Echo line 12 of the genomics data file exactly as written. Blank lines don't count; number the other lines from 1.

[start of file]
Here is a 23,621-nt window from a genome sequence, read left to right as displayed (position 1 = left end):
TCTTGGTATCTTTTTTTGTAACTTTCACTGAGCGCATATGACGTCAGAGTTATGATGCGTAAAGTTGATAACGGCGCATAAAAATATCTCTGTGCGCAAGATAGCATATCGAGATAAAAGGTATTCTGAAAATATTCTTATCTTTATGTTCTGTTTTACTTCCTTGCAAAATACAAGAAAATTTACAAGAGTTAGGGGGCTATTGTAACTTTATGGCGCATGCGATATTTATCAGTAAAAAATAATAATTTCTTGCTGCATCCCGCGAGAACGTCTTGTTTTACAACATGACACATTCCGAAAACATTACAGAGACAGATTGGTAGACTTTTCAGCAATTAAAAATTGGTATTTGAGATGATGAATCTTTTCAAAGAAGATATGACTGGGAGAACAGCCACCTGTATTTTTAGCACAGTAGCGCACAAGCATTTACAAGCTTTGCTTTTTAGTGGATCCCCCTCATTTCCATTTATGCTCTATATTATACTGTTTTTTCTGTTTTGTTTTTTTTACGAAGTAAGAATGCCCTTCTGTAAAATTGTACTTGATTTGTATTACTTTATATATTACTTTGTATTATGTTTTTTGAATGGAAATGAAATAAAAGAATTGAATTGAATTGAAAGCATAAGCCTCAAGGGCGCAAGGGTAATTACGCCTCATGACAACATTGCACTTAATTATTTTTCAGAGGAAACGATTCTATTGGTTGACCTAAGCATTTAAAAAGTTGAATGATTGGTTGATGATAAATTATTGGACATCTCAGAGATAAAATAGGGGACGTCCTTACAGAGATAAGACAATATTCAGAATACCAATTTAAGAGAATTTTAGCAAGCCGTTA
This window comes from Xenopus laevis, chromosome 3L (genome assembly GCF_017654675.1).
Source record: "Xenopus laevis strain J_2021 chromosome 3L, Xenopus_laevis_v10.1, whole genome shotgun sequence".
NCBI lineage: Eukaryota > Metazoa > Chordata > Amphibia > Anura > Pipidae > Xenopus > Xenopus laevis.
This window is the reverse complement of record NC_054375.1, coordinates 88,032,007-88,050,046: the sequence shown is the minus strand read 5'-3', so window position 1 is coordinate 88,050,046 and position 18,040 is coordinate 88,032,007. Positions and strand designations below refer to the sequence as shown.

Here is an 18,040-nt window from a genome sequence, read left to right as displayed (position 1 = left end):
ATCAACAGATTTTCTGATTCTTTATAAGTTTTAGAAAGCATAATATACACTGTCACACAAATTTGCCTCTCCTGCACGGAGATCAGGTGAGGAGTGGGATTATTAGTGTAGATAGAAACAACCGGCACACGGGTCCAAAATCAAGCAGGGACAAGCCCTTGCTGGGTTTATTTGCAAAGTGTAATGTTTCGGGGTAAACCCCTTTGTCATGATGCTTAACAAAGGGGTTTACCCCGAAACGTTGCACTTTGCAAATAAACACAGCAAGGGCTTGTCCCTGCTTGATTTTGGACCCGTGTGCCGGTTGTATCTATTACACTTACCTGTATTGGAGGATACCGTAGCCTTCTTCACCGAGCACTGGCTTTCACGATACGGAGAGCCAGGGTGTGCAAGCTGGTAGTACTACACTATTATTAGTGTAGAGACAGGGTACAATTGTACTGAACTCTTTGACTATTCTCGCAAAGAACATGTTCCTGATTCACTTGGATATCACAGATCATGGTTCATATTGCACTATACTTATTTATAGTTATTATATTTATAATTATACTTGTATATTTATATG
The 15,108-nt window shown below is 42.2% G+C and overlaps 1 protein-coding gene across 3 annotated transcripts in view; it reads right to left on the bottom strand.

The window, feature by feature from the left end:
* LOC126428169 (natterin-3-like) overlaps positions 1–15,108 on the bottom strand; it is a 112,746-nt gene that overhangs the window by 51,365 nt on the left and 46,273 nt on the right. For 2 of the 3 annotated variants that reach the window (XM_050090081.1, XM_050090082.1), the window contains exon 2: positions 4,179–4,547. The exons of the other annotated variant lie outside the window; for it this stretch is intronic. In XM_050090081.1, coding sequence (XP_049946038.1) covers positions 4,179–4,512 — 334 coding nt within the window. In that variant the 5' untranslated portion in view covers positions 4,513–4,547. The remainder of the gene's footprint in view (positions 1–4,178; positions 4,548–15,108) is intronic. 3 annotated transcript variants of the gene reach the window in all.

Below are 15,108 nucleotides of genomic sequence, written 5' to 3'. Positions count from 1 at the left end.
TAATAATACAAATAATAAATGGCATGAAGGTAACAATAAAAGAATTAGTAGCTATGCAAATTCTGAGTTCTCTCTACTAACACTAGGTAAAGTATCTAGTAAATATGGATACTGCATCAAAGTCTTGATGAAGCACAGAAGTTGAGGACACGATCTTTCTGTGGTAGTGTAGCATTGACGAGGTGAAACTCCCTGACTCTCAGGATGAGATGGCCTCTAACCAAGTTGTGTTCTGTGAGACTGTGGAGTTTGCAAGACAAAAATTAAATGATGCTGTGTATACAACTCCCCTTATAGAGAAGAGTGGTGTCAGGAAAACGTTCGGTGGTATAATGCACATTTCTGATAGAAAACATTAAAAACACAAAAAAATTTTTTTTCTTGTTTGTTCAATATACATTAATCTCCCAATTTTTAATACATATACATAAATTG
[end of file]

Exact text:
Below are 15,108 nucleotides of genomic sequence, written 5' to 3'. Positions count from 1 at the left end.